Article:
Wednesday, 19 November 2008

Prohibition doesn't work

Today we hear that the government is planning a 'clampdown' on prostitution. There seems to have been a concerted campaign by anti-prostitution campaigners recently with a number of articles, including a rant from Baroness Warnock, published on the Guardian's Comment is Free (CiF) webpages.

What is going on here? Is this a concerted attempt to improve our society and protect vulnerable women? I don't think so, and here's why. Because of the retreat of the left, we live in a society where reactionaries feel much more confident about pushing their agenda to take us backwards to that mythical age when all was well. You know what I mean - cricket on the village green, people going to church, homosexuals firmly in the closet, foreigners knowing their place, Empire and all that. The kind of thing that would suit rabid Tories and BNP members and religious fanatics down to the ground -
Not that there weren't any prostitutes in those days.

The attack on prostitution appears to come from an unholy alliance of right-wingers, religionists and 'feminists'. One of the things that has breathed new life into this essentially bigoted crew is
trafficking. Now I have no doubt that women are being brought into the UK by criminal gangs and forced into prostitution. I'm sure that such women lead miserable lives filled with abuse. They must be protected and the gangs who force them into sexual slavery need to be put behind bars for a very long time. That is job for the police. But trafficking seems to be being used as an excuse to clamp down on all prostitution including consensual sex for money.

The government's proposals would make it an offence for a man to have sex with a prostitute being 'controlled' by others. Ignorance on the part of the man will not be a defence. Now that may sound reasonable to some but there is no way we can expect this to be fairly interpreted by the police or courts. Men who use brothels where the women are working freely and consensually, without any coercion can still expect to be prosecuted according to sex workers and brothel keepers who spoke on the Radio Five Live phone in this morning that I listened to - and I have no reason the disbelieve them.

Prohibition doesn't work. The result of this legislation will be to drive prostitution further underground, encourage the criminals and put sex workers in danger. It will have the opposite effect to that which its supporters claim.

I suspect the motives of these campaigners. The position adopted by the 'feminists' I've read and heard seems me to be patronising to women. Of course we would expect a feminist to want to protect women from abuse. But you would also expect a feminist to defend the right of women to be sex workers, if that is their choice, and to want to ensure they could do it legally and safely. In addition, in all the things these people have written and said, including Home Secretary Jacqui Smith on the Today programme this morning, there has been no mention of men? Why? Men are sex workers as well as women but none of these campaigners seems to be interested in protecting male prostitutes. Do they not suffer abuse as well? Are they unimportant? Of course they aren't - but they just don't raise as much sympathy for the emotive arguments about helpless women that the anti-prostitution campaigners love to employ.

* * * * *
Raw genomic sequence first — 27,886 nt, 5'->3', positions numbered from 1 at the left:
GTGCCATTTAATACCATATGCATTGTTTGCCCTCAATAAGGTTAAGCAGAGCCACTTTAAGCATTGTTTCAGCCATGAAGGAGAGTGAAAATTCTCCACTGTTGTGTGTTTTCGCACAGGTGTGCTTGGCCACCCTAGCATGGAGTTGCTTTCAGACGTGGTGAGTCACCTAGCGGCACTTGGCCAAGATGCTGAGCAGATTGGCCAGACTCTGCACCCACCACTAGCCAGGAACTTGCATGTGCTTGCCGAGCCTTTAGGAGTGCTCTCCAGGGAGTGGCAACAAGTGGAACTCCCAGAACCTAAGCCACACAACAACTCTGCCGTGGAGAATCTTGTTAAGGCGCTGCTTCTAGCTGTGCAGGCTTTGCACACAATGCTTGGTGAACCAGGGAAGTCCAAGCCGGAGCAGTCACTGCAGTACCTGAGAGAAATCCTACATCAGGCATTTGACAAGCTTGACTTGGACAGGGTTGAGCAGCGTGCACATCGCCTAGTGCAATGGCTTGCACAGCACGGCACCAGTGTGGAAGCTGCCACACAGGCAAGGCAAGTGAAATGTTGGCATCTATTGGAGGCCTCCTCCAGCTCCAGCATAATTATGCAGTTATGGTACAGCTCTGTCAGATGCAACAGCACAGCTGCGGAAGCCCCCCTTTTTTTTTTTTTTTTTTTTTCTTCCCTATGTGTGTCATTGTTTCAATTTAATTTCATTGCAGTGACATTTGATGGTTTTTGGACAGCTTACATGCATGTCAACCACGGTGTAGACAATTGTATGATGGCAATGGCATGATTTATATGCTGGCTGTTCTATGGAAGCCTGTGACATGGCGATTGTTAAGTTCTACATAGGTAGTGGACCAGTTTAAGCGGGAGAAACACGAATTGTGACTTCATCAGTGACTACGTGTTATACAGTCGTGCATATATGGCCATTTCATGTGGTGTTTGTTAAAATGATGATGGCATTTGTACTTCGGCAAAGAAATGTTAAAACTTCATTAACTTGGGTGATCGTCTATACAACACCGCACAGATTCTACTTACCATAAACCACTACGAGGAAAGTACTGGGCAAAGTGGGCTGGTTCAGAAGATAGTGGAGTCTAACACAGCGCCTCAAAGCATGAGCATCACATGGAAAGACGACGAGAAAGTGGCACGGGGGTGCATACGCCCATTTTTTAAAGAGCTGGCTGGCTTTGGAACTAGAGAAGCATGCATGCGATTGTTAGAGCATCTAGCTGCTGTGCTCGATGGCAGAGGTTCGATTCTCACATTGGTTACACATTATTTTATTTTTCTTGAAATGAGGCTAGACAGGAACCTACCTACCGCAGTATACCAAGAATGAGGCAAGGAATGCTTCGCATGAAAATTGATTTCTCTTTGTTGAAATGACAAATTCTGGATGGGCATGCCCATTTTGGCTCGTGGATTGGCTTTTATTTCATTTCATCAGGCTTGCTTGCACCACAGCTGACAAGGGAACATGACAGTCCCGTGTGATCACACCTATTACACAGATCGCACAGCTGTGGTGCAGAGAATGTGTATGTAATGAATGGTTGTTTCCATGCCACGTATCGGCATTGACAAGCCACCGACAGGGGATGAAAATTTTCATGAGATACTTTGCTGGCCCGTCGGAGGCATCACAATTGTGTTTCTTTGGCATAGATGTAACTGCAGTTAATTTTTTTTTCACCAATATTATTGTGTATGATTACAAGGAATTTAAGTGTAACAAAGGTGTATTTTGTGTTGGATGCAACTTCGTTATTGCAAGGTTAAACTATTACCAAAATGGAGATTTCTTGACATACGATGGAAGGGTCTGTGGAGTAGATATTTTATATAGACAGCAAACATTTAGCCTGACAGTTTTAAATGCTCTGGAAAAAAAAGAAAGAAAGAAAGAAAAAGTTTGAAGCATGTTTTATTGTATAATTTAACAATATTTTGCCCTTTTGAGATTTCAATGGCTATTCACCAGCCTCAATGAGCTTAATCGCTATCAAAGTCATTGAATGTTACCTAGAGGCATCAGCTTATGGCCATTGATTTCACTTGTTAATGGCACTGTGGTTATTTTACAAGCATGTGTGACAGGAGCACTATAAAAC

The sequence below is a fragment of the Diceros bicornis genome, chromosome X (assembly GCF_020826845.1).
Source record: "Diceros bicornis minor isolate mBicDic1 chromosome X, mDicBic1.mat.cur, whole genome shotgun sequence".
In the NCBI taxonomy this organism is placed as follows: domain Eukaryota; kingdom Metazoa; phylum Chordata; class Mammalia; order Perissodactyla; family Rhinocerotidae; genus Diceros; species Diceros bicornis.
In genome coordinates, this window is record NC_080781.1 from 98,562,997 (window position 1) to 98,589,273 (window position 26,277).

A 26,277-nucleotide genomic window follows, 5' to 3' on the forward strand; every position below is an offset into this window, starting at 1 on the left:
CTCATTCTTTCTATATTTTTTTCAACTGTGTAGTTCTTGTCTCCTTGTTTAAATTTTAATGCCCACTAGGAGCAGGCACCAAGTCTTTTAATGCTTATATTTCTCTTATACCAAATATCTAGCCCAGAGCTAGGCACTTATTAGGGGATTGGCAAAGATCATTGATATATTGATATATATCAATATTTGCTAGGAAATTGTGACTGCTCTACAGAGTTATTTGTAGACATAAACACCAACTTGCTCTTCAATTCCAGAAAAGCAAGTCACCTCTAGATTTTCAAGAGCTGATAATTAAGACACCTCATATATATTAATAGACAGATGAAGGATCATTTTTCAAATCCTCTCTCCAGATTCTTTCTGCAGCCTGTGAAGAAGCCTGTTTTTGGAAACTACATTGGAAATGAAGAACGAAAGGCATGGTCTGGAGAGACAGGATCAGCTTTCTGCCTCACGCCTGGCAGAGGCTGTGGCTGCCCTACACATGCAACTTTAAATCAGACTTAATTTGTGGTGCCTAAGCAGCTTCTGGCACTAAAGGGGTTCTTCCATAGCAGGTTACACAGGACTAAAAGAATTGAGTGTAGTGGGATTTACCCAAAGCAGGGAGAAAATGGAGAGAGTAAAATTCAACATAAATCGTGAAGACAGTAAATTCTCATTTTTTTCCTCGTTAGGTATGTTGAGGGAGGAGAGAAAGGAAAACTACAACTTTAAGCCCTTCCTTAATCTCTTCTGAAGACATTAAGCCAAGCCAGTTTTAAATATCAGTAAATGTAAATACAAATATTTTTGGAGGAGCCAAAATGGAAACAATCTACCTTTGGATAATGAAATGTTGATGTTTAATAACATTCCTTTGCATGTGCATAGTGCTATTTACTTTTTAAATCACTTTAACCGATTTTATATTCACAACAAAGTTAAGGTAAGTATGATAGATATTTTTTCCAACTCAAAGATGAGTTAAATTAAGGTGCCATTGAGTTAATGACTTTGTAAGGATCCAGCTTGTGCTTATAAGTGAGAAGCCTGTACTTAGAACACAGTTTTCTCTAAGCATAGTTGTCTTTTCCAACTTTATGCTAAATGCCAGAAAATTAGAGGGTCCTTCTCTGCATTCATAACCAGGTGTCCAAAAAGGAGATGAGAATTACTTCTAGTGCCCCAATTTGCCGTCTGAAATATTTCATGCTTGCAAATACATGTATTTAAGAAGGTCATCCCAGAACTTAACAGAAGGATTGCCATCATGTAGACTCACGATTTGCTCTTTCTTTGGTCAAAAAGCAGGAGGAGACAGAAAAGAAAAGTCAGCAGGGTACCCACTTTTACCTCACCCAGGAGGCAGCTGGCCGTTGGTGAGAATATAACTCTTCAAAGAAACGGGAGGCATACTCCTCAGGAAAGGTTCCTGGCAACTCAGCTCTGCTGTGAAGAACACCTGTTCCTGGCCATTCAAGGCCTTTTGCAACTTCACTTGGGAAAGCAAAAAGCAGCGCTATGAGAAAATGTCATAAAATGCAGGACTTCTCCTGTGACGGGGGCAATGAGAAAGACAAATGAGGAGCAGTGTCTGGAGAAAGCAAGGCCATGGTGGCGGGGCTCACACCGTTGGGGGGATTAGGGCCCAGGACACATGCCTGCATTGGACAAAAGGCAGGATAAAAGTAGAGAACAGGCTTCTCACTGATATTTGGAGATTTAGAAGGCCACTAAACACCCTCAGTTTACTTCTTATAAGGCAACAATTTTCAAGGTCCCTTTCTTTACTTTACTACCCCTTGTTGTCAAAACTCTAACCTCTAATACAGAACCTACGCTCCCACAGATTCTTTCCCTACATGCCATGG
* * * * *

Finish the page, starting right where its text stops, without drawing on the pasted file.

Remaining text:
And why is it that none of these people listen to the sex workers themselves, who have said that they want the industry to be legalised? Because the real motivation for the anti-prostitution campaigners is not so much concern for women but a bigoted dislike of prostitutes and what they do. This is very similar to the hatred of recreational drug users which I referred to in this previous post.

In a free society consenting adults must be allowed to do what they like as long as no one is being abused. And no moraliser has the right to tell them that they can't do it. The best way to protect vulnerable women, like the ones' who died in Ipswich, is to legalise brothels so that the women and men who work in them can have a safe environment.

There will always be people who object to prostitution. They are entitled to do so. What they are not entitled to do is impose their views on others, and if we allow them to, how long before they start imposing other views on the rest of us?


Anonymous said...

People are making money out of women who are conned into trying to come to the UK for a new life, and then find themselves involved in the world of vice.
What we need is better regulation of the sex industry. The banking industry failed without adequate regulation. Let's make better regulation our priority.... and take the third parties who make money out of the equation.


Anonymous said...

I agree, Howard. Slippery slope towards a dictatorial society.


Anonymous said...

Would legalised brothels be classed as a public service, for the use of those in the public who want to pay for sex (whether that be with a man or a woman)?

This sex trade I find appalling, and sickening, but thats my view. Clearly not shared by all, but I appreciate that some people have some wish/ will to pay for sex, and some wich to offer it. BUT what if the legalised brothel is the house next door to yours?? A legal enterprise, set up on your street, with "paying customers" passing at all times of night and day.....not very pleasant is it? No matter how liberal any one of us pretends to be, who would like this on the doorstep?

Not me, for sure!


Howard Thorp said...


would I live next to a brothel? A legal one - Yes, I would. Why would you expect it to be any different than say living next to a chiropodist or dentist ? Do you think that the people coming in and going out are going to be naked?

The world of prostitution is seedy and dangerous because it exists in the twilight world of illegality. If it was legal - what would be the problem?